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With nothing left to chance, every detail carefully catered for, Enter Shikari’s stage set-up was immaculate. From the electronic screens at the back, to the myriad of lights, hanging above the stage and all around them, Roy Reynolds was the first to appear. He stood alone in the darkness, a solitary spotlight on him as he began the spoken word version of “System” before it morphed into “Meltdown.” The baton had been well and truly passed from Bulter as the opening salvo from Enter Shikari was every bit as urgent as FEVER 333. The music gives Enter Shikari the platform to educate and inspire their audience with their insightful lyrics. Its hard to believe the bands last album “A Kiss for the Whole World” was released over 10 months ago. The album would feature heavily in the set with “Giant Pacific Octopus” up first, but it was the impressive medley of “Jailbreak” and “Bloodshot” that shook the building. The clever use of the vertical front of stage projected lights which shot up to the ceiling giving the impression of prison bars that brought “Jailbreak” to life. Rou broke down the light bars one by one until the band was freed. Set favourite “Sssnakepit” shows what the band are possible of and what they are all about. For the majority, the set was relentless and no more so than when Jason Butler jumped on stage to perform the latest collaboration “Losing My Grip.” His appearance was the icing on the cake. The intensity finally relented when Rou stood solo on stage and strapped on his guitar to play “The Pressure’s On” and “Juggernauts.” Rou’s band mates would re-join him and play through to the end of main set ending with “{Dreamer’s Hotel}.”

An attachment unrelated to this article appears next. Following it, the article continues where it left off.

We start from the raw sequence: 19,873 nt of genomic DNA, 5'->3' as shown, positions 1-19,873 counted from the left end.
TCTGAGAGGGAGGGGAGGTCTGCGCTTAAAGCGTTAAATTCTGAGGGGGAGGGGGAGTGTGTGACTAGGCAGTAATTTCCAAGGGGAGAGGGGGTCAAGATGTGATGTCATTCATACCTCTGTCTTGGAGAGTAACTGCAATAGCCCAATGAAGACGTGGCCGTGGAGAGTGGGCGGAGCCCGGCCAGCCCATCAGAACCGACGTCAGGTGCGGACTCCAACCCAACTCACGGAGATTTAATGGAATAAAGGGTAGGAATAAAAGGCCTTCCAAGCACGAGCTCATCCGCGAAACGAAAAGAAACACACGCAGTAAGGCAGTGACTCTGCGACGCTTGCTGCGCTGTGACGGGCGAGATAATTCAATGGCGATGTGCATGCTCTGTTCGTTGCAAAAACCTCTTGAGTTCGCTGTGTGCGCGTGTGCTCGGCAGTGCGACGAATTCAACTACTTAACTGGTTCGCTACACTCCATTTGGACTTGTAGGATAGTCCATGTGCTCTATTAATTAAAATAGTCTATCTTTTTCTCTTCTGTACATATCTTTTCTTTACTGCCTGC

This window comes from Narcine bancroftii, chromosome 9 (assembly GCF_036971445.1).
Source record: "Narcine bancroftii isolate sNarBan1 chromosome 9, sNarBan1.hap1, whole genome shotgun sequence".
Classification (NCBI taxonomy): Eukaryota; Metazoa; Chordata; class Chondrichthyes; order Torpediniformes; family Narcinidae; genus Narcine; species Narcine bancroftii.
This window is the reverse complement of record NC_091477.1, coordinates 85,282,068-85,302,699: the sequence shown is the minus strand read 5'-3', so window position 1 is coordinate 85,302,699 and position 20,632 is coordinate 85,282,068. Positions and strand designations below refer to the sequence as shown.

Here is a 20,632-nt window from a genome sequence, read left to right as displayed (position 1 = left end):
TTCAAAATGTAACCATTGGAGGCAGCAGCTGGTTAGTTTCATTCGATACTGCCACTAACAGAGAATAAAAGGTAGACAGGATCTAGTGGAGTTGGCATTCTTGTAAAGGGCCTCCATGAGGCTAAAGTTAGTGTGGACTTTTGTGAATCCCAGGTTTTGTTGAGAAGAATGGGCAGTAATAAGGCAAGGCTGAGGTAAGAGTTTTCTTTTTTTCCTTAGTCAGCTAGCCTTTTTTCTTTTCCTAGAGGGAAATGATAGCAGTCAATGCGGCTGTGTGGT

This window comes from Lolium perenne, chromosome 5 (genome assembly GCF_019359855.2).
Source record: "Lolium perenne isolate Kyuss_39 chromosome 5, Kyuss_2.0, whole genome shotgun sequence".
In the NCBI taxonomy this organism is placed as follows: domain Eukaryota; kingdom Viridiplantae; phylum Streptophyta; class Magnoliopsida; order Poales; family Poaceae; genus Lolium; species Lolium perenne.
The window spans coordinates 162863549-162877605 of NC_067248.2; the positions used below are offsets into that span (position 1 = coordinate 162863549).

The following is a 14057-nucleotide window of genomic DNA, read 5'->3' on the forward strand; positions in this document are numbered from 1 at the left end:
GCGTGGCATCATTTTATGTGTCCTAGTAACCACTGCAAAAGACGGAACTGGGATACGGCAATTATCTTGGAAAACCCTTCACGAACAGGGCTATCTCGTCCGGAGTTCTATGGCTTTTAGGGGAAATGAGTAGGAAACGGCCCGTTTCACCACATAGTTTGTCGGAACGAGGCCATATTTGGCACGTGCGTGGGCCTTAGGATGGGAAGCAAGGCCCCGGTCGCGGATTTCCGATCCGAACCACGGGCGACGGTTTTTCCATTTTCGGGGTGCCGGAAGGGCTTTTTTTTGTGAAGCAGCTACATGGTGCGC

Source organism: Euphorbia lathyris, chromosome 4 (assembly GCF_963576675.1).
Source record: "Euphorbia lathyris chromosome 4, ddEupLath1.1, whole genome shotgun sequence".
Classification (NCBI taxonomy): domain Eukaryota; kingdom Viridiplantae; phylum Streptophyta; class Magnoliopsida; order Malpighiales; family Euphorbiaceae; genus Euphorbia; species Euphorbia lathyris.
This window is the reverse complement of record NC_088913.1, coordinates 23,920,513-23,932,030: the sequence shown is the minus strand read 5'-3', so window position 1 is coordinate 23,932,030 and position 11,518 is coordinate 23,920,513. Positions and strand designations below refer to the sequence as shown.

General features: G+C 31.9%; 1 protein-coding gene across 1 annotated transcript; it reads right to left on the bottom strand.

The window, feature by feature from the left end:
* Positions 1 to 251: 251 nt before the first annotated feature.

The encore would feature old and new songs. “Sorry You’re Not the Winner” and the title track of the latest album  “A Kiss for the Whole World” closed out the evening to the crowd chorus of “Here we, here we fuckin go.” Scotland never disappoints.

Chris Batten (Bass), Rob Rolfe (Drums), Rory Clewlow (Guitar) and Rou Reynolds show no signs of slowing down and the band keep things fresh with their musical collaborations. Their shows are simply mind blowing. Don’t take my word for it, just go to one and immerse yourself in the aural and visual assault, it will not only blow your mind but re-build your consciousness at the same time!

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About The Author

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Raymond Thomson - Deputy Editor

I am a photographer/musician/engineer living in Scotland. My passion is music and motocross and I share my work on facebook/punk4RT and facebook/madmaxmedia. I do like a bit of throw back to the heydays of the 60’s/70’s/80’s when it comes to taking shots of bands. I grew up on the music papers (NME/Sounds/Melody Maker) and drew influence from Pennie Smith/Jill Furmanovsky/Anton Corbijn/Bob Gruen/Adrian Boot/Charles Peterson.